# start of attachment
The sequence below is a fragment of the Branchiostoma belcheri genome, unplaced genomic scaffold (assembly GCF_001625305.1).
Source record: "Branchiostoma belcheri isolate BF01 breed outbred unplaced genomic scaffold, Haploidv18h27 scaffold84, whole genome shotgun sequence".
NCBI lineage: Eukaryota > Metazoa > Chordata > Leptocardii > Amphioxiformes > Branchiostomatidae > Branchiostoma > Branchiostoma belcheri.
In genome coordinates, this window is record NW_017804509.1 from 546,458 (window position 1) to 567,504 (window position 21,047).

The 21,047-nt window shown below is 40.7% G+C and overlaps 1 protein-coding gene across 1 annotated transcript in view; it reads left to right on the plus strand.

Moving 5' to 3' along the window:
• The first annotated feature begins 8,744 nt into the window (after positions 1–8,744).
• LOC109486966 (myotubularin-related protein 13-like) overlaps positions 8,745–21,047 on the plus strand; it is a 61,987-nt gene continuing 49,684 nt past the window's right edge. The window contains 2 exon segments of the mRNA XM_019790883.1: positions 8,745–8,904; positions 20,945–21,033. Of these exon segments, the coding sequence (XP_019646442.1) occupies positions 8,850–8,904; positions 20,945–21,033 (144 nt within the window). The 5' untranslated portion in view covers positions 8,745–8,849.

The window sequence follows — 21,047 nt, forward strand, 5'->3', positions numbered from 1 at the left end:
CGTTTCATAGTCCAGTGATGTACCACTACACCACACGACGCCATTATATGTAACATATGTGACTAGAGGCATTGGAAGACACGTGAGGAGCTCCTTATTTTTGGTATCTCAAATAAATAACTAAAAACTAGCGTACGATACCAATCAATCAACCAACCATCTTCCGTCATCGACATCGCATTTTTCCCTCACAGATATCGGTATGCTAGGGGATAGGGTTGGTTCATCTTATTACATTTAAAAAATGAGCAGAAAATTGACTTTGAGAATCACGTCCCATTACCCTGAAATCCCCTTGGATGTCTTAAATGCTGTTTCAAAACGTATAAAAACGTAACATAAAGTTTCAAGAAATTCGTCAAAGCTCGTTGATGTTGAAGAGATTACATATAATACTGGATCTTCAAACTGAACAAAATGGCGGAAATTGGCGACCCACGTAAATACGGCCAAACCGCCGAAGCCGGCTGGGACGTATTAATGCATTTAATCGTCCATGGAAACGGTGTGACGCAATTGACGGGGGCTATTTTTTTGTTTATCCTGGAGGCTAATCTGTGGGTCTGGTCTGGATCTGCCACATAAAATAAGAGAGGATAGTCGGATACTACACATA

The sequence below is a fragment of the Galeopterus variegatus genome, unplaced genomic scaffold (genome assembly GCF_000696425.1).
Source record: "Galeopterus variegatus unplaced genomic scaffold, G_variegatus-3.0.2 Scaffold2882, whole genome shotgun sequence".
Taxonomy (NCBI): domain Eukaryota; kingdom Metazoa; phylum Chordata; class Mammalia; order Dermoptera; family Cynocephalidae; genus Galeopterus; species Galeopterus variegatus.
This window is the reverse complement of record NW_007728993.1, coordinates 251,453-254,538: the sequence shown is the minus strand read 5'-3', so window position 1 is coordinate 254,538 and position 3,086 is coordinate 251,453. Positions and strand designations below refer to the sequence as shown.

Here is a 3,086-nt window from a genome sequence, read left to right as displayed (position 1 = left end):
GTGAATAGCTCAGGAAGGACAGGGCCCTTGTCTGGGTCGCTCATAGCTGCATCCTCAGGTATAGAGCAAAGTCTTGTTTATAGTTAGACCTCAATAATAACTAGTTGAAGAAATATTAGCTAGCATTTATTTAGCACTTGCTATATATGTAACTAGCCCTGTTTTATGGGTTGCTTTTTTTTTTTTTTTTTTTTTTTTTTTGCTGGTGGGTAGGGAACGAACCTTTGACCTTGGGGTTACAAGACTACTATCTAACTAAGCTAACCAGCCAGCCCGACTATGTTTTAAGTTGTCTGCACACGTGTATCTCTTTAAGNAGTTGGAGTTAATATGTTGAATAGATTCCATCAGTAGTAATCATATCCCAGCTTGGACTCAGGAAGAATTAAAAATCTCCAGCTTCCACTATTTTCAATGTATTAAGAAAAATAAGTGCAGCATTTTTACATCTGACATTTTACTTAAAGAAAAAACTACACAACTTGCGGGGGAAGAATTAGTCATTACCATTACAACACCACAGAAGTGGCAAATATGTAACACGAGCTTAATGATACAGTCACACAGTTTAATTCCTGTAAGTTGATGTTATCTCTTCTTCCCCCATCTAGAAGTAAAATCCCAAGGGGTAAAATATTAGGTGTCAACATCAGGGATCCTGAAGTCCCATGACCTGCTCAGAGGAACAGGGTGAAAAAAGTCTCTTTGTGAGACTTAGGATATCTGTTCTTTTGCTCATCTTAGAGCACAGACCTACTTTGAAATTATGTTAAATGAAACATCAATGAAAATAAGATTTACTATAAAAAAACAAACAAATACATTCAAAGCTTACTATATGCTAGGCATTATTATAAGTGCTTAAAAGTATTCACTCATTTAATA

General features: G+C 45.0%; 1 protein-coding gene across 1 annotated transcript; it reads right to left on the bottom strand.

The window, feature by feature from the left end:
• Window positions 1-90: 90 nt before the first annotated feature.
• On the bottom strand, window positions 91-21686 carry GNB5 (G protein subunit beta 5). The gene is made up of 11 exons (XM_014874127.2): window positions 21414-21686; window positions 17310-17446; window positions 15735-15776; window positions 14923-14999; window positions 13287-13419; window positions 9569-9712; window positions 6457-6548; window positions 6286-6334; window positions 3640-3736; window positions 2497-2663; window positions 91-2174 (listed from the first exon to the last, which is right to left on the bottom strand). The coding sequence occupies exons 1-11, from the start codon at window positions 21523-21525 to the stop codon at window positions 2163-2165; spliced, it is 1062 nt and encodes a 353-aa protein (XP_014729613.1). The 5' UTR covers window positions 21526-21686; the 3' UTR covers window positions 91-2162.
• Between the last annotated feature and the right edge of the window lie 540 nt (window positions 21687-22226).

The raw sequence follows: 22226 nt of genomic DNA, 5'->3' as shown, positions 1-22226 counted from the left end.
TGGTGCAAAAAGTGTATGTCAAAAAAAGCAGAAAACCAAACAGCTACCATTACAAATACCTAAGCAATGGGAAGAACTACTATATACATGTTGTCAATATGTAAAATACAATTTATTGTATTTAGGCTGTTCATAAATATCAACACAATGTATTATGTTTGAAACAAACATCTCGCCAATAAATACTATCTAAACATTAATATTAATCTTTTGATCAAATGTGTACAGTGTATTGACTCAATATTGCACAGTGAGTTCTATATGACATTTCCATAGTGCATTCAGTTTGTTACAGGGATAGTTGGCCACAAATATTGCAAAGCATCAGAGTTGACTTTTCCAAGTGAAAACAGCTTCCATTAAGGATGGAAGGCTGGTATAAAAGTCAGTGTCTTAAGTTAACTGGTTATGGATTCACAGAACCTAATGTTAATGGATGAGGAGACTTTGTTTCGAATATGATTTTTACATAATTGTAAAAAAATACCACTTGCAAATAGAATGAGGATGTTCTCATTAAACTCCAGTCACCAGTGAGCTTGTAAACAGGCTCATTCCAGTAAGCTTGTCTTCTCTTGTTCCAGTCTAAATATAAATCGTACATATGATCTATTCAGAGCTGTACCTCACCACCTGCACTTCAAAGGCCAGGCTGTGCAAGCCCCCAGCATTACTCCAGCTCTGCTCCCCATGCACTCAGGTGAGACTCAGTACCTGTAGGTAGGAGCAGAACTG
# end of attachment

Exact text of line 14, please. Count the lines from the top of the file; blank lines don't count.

This window is the reverse complement of record NW_007728993.1, coordinates 251,453-254,538: the sequence shown is the minus strand read 5'-3', so window position 1 is coordinate 254,538 and position 3,086 is coordinate 251,453. Positions and strand designations below refer to the sequence as shown.